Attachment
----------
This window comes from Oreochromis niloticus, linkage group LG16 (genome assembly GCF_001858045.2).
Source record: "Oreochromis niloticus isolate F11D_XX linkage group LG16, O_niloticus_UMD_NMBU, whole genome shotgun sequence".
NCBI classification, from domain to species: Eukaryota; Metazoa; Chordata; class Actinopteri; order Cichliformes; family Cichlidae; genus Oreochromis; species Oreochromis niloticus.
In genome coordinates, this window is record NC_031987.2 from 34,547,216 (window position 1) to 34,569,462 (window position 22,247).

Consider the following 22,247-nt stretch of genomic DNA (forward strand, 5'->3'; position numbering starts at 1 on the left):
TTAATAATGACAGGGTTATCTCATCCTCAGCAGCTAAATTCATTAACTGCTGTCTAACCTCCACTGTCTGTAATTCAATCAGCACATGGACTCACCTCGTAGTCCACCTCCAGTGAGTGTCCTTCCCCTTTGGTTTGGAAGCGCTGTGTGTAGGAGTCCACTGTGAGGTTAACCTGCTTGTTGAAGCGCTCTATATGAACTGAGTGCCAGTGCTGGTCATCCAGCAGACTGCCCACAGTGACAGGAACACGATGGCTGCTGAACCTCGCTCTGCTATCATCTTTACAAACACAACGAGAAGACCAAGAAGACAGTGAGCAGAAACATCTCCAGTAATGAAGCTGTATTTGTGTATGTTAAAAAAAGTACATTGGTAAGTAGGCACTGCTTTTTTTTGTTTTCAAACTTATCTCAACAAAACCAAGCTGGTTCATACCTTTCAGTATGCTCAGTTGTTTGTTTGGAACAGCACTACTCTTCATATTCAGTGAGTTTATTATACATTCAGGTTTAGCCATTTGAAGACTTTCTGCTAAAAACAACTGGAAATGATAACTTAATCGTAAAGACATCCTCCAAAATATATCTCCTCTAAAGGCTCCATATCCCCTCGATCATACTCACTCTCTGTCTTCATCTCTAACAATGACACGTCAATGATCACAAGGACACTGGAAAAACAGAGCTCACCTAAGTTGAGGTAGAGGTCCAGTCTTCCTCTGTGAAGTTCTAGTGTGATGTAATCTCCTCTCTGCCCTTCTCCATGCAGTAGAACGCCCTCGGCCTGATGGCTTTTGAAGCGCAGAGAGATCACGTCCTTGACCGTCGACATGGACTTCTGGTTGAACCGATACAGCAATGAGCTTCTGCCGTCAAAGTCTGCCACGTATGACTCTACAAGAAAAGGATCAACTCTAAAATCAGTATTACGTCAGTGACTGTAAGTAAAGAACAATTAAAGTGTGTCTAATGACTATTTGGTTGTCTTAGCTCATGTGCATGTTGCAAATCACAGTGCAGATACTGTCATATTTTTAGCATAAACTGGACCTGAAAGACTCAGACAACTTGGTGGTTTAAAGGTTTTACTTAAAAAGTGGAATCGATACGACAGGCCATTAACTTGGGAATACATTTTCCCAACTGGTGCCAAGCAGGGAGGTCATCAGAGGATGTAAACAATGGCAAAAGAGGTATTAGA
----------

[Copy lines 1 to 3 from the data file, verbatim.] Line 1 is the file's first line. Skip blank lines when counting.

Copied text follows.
This window comes from Oreochromis niloticus, linkage group LG16 (genome assembly GCF_001858045.2).
Source record: "Oreochromis niloticus isolate F11D_XX linkage group LG16, O_niloticus_UMD_NMBU, whole genome shotgun sequence".
NCBI classification, from domain to species: Eukaryota; Metazoa; Chordata; class Actinopteri; order Cichliformes; family Cichlidae; genus Oreochromis; species Oreochromis niloticus.